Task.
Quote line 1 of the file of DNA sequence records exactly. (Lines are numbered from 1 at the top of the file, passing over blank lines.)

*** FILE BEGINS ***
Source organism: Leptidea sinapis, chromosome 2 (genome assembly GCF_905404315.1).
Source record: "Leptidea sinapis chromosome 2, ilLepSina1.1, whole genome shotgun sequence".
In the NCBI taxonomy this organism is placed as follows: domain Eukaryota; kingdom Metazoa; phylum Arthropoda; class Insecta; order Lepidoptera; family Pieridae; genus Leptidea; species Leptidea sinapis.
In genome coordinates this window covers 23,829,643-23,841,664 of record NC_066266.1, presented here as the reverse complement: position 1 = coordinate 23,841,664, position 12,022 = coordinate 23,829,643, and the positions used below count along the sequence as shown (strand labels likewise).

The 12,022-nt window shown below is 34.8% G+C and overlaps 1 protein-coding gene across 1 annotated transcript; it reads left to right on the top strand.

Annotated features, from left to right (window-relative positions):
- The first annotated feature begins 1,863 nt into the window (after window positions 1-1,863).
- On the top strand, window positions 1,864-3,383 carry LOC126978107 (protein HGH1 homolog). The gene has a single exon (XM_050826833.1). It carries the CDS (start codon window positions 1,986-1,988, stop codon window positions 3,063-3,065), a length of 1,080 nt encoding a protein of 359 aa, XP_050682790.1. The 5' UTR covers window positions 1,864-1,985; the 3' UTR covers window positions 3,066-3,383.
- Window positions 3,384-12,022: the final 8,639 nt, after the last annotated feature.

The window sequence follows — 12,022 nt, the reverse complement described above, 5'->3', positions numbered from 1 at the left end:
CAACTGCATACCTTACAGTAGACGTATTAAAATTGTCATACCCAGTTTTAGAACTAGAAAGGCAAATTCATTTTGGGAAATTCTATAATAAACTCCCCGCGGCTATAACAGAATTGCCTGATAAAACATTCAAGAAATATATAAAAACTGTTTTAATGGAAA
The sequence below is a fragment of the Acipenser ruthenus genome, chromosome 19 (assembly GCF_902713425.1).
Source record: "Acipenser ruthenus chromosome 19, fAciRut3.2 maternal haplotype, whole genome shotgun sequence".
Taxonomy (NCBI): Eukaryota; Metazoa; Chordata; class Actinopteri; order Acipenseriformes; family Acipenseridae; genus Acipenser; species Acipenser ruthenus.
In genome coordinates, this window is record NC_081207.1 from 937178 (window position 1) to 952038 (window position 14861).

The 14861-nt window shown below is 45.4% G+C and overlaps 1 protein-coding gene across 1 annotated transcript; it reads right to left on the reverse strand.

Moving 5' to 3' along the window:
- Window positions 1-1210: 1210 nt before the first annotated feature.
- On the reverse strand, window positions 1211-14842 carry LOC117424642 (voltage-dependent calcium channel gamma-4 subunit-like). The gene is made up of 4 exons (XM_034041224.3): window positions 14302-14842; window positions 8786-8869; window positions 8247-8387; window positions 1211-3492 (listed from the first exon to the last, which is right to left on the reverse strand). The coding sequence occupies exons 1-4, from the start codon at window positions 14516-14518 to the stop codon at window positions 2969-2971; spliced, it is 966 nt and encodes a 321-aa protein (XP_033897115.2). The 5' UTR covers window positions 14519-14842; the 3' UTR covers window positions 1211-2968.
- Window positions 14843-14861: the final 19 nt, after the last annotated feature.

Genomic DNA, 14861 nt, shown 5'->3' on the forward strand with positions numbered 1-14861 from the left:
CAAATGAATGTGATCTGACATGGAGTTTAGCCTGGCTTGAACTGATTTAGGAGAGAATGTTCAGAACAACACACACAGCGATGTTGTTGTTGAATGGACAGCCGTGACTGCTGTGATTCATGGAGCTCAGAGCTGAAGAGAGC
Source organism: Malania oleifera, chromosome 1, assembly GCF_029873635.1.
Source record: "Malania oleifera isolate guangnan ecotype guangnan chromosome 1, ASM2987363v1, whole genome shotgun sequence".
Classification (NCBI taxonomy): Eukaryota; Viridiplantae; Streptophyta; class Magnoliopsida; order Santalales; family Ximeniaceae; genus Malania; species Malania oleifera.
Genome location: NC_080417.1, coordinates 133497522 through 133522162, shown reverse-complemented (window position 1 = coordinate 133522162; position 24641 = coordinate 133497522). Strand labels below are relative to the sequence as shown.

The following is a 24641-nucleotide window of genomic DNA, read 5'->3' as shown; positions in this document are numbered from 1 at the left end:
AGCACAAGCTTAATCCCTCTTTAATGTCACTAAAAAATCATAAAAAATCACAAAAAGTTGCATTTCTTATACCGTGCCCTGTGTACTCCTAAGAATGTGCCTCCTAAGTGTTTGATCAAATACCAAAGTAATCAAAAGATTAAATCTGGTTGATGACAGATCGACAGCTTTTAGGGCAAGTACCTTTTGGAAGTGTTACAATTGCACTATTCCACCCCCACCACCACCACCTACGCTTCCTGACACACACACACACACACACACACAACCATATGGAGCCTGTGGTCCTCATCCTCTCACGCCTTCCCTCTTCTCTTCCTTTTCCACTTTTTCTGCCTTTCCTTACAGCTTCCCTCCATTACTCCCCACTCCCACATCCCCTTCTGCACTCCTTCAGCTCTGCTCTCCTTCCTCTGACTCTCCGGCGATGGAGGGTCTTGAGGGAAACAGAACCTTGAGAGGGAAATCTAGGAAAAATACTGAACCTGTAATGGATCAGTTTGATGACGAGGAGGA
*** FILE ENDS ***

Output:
Source organism: Leptidea sinapis, chromosome 2 (genome assembly GCF_905404315.1).